How will you word your request this week?

One of my favorite coaches, Marisa Keegan, sent me a video this week that I thought would help explain the importance of framing things in a certain way to your team members or anyone you want to influence.

Marisa is not only a great coach, she is also the mother of twin, 3-year old, boys.  How she frames a request could mean the difference between a leader effectively launching a major change initiative or a toddler obeying her as she’s about to watch him spread a whole box of Captain Crunch all over the kitchen floor.

The personal and professional application of the principle of creating a context and moral framework for requests has a significant importance professionally and personally.  For that reason, I think the 7-minutes you would spend watching this video is well worth it:   Does Santa Make Us Selfish?  By:  The Behavioral Science Guys

A 7-minute video about a topic can seem like eternity to some of us so I’ll summarize it here:

People are motivated when you create a moral frame for your concept or decision that will give context to what you want to convey.  Politicians are great at this.  Conversion examples:  Estate tax to Death tax, MX Missile to Peacekeeping missile.   The company did a small research study with some adorable kids with Santa and an elf.

In the study, a child was paired up with a same age child who was from the research company.  The child in the study was asked by Santa, “What do you want to get the most for Christmas?” All the kids in the study told him their requests, like iPad mini’s and remote control helicopters and the like.   The kids were then led to an elf that had a big chocolate bear and a much smaller one to choose from.  After giving Santa their requests for gifts, the kids, about 70% of the time, chose the bigger bear.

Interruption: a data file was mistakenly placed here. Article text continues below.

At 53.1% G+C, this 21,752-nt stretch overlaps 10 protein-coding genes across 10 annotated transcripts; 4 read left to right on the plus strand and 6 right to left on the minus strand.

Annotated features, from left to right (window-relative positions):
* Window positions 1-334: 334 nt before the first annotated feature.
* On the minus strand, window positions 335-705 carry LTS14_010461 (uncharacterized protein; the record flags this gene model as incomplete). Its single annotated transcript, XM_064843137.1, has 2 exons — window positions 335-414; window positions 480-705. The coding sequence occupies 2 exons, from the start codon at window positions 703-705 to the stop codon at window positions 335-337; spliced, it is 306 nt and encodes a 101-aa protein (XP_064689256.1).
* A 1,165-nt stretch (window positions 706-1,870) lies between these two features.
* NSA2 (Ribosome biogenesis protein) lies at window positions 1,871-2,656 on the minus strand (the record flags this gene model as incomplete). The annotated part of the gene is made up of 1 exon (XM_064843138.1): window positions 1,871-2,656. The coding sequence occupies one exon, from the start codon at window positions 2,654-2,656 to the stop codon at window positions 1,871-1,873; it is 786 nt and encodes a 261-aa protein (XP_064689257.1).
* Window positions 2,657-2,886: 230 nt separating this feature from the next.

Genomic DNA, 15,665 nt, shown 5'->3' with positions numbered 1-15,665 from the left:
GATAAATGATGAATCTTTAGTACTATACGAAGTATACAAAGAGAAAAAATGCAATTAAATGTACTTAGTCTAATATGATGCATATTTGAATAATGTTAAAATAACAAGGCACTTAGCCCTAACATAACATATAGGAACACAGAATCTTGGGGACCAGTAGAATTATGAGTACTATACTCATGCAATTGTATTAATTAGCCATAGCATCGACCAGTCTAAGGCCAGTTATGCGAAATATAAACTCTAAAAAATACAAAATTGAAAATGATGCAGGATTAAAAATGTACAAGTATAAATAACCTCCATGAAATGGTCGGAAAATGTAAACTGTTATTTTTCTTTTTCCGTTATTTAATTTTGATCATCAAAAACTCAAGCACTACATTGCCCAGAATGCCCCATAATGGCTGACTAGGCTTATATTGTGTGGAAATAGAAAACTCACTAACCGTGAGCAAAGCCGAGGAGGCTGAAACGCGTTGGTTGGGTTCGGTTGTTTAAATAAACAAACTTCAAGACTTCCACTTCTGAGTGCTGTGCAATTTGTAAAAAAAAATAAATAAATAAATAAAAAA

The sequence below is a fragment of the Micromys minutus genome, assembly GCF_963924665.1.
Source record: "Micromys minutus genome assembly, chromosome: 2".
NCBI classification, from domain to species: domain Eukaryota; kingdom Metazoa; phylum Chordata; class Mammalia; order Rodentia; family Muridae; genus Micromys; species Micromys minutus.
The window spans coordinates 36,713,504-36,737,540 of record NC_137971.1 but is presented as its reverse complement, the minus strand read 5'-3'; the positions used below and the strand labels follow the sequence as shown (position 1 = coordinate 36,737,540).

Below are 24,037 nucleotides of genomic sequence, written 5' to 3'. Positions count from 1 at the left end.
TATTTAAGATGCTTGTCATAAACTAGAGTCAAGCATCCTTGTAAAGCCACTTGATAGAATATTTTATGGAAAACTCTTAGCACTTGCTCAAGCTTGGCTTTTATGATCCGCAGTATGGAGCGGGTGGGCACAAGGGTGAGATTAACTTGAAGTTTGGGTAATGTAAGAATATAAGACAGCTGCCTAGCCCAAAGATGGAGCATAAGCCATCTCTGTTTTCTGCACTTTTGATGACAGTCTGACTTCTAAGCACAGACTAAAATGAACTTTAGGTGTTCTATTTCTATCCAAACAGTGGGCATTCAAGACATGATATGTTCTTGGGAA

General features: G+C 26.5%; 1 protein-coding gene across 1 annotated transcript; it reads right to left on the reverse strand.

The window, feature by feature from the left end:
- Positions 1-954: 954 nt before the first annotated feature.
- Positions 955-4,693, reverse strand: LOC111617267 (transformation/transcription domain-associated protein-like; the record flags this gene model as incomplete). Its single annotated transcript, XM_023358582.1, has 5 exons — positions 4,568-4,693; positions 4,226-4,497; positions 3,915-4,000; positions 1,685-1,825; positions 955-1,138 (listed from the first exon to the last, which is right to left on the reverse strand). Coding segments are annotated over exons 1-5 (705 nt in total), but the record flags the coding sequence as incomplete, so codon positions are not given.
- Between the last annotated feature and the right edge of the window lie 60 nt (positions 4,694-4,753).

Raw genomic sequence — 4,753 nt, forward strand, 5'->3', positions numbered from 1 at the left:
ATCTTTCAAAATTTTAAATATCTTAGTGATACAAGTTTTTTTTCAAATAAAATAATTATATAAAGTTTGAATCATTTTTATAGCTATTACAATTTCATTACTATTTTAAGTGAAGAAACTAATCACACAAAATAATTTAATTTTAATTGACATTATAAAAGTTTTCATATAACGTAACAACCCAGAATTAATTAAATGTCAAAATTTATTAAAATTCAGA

For the next part of the experiment, the researchers had Santa ask, “What kind of gifts do you like to give?“  See, now that part is adorable and if you don’t watch the video you won’t get to see what they say.  After telling Santa what they wanted to give for Christmas 50% more kids chose the smaller chocolate bear over the bigger one.   It would seem that if we carefully choose the way we frame our questions and requests to others, we more frequently might get the outcome we want.

Yep.  How you say something is just as important as what you have to say.  Take a look at an important initiative you have that is not being embraced by your team members and see if there’s a way to change the wording to link a more motivating emotion to what your desired outcome is.

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Comments

  1. Thanks Lynda – I really enjoyed your share around one of my favorite topics – how we frame our language (and minds) to achieve our desired outcomes!

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